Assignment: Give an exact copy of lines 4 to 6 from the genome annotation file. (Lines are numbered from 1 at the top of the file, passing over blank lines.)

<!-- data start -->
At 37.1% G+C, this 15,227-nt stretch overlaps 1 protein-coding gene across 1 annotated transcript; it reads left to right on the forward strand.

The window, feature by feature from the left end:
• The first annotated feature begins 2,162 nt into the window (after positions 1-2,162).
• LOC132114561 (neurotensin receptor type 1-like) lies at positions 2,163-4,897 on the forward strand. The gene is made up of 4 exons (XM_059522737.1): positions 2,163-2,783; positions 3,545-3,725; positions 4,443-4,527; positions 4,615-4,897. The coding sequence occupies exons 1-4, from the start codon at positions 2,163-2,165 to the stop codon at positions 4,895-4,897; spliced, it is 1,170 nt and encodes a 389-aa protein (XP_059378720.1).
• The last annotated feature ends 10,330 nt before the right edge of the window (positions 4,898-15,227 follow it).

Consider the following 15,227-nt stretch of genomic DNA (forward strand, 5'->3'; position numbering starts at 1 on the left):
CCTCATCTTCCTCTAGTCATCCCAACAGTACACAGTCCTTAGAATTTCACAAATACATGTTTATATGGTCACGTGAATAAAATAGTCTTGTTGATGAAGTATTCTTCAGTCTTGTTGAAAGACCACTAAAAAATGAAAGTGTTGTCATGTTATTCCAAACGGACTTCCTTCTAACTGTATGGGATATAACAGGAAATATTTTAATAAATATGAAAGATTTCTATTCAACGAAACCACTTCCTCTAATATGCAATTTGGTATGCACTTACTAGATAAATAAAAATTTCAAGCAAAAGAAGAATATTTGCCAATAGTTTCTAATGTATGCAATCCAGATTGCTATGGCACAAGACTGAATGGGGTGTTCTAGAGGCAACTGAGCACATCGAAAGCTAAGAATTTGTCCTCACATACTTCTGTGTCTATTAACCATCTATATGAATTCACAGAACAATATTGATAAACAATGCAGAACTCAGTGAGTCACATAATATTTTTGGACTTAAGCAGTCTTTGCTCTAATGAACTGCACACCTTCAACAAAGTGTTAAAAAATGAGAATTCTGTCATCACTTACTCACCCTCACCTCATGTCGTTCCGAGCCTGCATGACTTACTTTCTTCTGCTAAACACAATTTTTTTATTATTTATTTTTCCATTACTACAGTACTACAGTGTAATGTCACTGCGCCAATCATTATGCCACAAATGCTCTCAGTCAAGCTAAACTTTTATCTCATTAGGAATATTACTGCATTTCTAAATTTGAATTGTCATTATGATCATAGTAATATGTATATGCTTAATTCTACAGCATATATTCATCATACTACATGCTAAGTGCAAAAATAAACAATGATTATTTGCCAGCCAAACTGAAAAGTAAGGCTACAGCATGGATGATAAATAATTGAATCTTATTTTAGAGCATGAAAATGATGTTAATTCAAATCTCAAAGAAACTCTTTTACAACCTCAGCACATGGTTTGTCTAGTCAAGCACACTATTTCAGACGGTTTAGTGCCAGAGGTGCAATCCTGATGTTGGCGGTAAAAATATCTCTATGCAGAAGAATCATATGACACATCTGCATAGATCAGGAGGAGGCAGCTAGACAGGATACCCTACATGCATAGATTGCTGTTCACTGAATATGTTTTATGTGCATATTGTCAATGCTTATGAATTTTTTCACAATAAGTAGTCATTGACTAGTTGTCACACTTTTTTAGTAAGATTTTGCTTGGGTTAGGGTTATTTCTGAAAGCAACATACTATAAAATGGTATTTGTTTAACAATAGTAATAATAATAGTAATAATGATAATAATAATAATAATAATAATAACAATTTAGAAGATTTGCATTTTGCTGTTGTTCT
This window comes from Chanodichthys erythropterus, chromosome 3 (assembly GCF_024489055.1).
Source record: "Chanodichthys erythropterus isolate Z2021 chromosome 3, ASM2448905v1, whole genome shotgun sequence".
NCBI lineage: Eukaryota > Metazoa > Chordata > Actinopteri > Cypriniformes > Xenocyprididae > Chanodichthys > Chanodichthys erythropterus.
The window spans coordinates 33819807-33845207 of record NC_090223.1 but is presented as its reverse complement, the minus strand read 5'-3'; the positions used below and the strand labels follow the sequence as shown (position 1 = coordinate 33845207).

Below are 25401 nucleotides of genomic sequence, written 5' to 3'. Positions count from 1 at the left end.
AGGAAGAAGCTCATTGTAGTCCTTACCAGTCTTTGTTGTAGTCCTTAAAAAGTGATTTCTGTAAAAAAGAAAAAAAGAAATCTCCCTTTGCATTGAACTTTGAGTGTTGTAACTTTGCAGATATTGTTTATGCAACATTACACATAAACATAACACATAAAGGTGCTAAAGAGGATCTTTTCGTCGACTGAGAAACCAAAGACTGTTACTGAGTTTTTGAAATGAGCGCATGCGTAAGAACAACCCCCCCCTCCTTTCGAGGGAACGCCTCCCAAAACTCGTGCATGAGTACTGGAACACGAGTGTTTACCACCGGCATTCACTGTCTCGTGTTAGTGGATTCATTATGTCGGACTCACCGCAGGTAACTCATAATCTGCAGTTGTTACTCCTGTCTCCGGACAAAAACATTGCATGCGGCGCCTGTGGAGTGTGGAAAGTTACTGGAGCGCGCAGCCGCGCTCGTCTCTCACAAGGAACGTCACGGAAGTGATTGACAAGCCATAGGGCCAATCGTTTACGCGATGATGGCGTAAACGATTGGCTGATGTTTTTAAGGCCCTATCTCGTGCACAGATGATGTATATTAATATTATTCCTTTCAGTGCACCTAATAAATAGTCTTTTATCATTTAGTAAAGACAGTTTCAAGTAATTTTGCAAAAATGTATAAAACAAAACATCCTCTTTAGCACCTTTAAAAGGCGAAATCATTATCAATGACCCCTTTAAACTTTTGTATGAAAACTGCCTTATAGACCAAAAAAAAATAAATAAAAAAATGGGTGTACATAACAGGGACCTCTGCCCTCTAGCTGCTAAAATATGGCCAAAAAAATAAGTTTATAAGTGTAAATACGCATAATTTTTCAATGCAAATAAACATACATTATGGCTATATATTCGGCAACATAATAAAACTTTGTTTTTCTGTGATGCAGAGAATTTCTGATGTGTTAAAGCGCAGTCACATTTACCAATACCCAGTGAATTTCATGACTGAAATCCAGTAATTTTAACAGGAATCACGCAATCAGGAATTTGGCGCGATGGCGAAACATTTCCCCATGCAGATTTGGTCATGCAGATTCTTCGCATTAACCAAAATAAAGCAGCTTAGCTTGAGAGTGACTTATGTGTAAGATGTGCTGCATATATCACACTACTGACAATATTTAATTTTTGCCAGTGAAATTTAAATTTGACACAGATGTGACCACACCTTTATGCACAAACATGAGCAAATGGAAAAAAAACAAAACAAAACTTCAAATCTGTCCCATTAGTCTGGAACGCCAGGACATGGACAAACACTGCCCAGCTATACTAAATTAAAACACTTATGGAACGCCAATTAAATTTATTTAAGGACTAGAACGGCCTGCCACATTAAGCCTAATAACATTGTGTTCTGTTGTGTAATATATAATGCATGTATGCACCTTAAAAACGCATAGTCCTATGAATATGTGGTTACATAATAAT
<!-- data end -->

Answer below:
• LOC132114561 (neurotensin receptor type 1-like) lies at positions 2,163-4,897 on the forward strand. The gene is made up of 4 exons (XM_059522737.1): positions 2,163-2,783; positions 3,545-3,725; positions 4,443-4,527; positions 4,615-4,897. The coding sequence occupies exons 1-4, from the start codon at positions 2,163-2,165 to the stop codon at positions 4,895-4,897; spliced, it is 1,170 nt and encodes a 389-aa protein (XP_059378720.1).
• The last annotated feature ends 10,330 nt before the right edge of the window (positions 4,898-15,227 follow it).

Consider the following 15,227-nt stretch of genomic DNA (forward strand, 5'->3'; position numbering starts at 1 on the left):